Those who listen to the whole Word, and then follow the best of it. These are the ones whom God has guided, and these are the ones possessed of minds. 39:18
Here the Quran praises those people as intelligent who respectfully study all scriptures and then critically evaluate them to take the best out of everything (cf. 39:55).
One can observe how ‘the whole Word’ in this context includes ‘all the sacred books of mankind’ (2:136, 2:285, 3:84, 4:164, 6:91-92, 23:68, 35:24, 40:78; cf. 10:94). Examples are: Vedas, Upanishads, Bhagabadgita, I Ching, Taotejing, Zhuangzi, Analects, Zend-Avesta, Tripitaka, Torah, Gospel, Quran, and so forth (cf. Do they not study the whole Word, or has what come to them not come to their forefathers of old? 23:68; cf. 10:94, 21:4, 51:8).
So, while thus acknowledging the unity of all revelations, the Quran asserts that it is essentially a continuation/confirmation of the same messages of the previous scriptures. Therefore, people who learn wisdom from the Books of the ancients by accepting them all as an integral whole (cf. ‘who acknowledge the End’), also better understand and appreciate the Quran as a divine writ:
And they never value God as He should be valued when they say: “God has never sent down anything to any human.” Say: “Who then has sent down the Scripture which Moses had come with, a light and guidance for the people? You treat it just as scrolls of paper; you show some of it and conceal much.” …
And this too is a Scripture which We have sent down, blessed, confirming what is before it, that you may warn the Mother of cities and all around it (42:7). And those who acknowledge the END (whole, holistic), will acknowledge this, and they will guard their prayer (from idols). 6:91-92
And whoever is blind/confused in this (Quran), then he is blind/confused in the END (whole, holistic, the whole word, all scriptures), and more astray from the path. 17:72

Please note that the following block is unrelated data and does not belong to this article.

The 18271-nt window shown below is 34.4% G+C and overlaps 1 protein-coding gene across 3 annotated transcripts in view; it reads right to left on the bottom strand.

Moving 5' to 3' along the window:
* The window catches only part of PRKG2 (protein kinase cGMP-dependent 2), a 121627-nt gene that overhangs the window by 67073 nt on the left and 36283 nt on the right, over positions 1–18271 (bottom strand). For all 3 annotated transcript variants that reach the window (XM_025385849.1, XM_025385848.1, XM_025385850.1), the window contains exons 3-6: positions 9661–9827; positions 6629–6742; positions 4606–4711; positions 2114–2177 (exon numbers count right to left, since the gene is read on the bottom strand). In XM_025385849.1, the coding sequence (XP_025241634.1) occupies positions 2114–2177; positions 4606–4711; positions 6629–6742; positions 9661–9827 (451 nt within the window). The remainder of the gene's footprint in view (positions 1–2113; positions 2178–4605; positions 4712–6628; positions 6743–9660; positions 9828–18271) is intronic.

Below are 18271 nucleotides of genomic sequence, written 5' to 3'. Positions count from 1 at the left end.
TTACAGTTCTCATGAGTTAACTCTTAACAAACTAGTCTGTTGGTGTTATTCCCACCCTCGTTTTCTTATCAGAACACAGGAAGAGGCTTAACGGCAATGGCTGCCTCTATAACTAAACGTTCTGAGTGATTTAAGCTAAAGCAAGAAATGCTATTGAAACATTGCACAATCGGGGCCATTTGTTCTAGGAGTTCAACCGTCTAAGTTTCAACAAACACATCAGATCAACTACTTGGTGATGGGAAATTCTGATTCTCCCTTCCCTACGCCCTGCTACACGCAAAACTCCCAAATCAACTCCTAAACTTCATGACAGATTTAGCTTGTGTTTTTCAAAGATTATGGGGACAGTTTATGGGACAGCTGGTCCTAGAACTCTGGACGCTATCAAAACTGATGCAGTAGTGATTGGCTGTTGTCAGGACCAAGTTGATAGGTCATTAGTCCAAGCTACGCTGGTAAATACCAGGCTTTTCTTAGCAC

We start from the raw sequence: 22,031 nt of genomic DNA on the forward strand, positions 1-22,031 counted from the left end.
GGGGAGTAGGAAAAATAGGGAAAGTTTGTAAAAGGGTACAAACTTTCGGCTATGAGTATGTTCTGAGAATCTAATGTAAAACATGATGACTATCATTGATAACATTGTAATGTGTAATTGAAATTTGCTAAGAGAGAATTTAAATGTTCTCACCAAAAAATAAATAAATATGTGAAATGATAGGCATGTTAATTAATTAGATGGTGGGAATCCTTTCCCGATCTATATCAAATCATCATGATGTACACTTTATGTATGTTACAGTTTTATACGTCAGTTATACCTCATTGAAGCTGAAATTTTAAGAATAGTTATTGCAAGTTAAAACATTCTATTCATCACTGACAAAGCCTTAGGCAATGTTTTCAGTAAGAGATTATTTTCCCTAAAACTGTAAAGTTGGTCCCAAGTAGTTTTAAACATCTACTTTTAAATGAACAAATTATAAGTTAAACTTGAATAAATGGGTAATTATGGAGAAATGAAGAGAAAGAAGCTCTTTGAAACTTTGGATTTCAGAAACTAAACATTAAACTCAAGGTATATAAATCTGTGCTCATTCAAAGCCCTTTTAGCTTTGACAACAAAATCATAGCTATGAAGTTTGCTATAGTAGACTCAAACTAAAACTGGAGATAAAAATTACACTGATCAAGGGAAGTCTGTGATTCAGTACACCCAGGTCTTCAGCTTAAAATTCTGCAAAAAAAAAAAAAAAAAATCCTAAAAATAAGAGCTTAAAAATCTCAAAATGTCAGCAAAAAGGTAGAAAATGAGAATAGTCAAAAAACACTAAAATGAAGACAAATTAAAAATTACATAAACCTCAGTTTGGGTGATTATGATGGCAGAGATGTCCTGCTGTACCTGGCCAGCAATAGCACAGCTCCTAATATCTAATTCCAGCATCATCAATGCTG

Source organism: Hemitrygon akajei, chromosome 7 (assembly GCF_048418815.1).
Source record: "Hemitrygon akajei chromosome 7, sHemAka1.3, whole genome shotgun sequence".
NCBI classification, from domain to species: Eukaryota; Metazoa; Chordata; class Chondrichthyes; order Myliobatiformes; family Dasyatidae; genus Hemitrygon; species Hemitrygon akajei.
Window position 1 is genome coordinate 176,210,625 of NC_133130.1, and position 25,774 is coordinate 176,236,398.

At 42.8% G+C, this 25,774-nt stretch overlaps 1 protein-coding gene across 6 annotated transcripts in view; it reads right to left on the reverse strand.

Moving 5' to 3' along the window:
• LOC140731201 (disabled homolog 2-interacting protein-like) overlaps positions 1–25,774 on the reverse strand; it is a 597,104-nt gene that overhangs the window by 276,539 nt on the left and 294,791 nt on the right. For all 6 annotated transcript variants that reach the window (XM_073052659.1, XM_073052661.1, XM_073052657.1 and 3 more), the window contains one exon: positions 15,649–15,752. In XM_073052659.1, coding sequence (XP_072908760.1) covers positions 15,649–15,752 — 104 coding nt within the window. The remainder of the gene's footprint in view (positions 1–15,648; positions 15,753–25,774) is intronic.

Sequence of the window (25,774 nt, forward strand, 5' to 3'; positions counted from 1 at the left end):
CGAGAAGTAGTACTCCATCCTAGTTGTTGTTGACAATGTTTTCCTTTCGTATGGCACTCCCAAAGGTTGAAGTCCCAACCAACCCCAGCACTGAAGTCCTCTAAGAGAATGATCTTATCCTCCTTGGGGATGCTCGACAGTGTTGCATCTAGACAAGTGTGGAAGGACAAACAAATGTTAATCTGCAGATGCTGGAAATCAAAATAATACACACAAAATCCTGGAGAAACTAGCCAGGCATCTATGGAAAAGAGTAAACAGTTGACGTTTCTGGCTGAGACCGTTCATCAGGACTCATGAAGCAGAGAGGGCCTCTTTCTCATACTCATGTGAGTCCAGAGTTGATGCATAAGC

‘Blindness’ means lack of holistic vision
The word ‘blind’ in the Quran almost invariably refers to ‘spiritual/intellectual blindness’ (5:71, 5:110, 6:50, 6:104, 7:64, 10:43, 11:24, 11:28, 12:84, 13:16, 13:19, 22:46, 25:73, 27:4, 27:66, 35:19, 41:17, 41:44).
This mental sightlessness is defined as the lack of holistic vision, i.e. a state of mind that takes no notice of the bigger picture (akhirat; end, whole, transcendent):
As for those who do not acknowledge the END (whole, holistic), We have made their work appear pleasing to them, so they walk around blind. …
Nay, is arrested their knowledge about the END (whole, holistic). Nay, they are in doubt about it; nay, they are blind thereunto. 27:4, 66
Conclusion and further thoughts
Keeping the whole in mind is essential for understanding the divine messages not only of the Scripture but also of the Book of the Universe.
That is why the Quran constantly lays such great importance on the holistic vision that encompasses the whole. It is the emphasis on considering every single part within its correlations and within the grand context of the totality of the Book – both the Scripture and the Universe – up to its completion, up to the End; which, as a divine masterpiece, must have within itself serious wisdom, purpose and meaning.
No wonder the acknowledgement of the whole (akhirat, End, HOLISTIC) is described, together with the acknowledgement of God, as the basis of all morality and ethics and hence as the fundamental tenet of Islam, which, accompanied with good work, is declared as sufficient for human ‘salvation’ (2:8, 2:62, 2:111-112, 2:126, 3:113-115, 5:69, 95:6).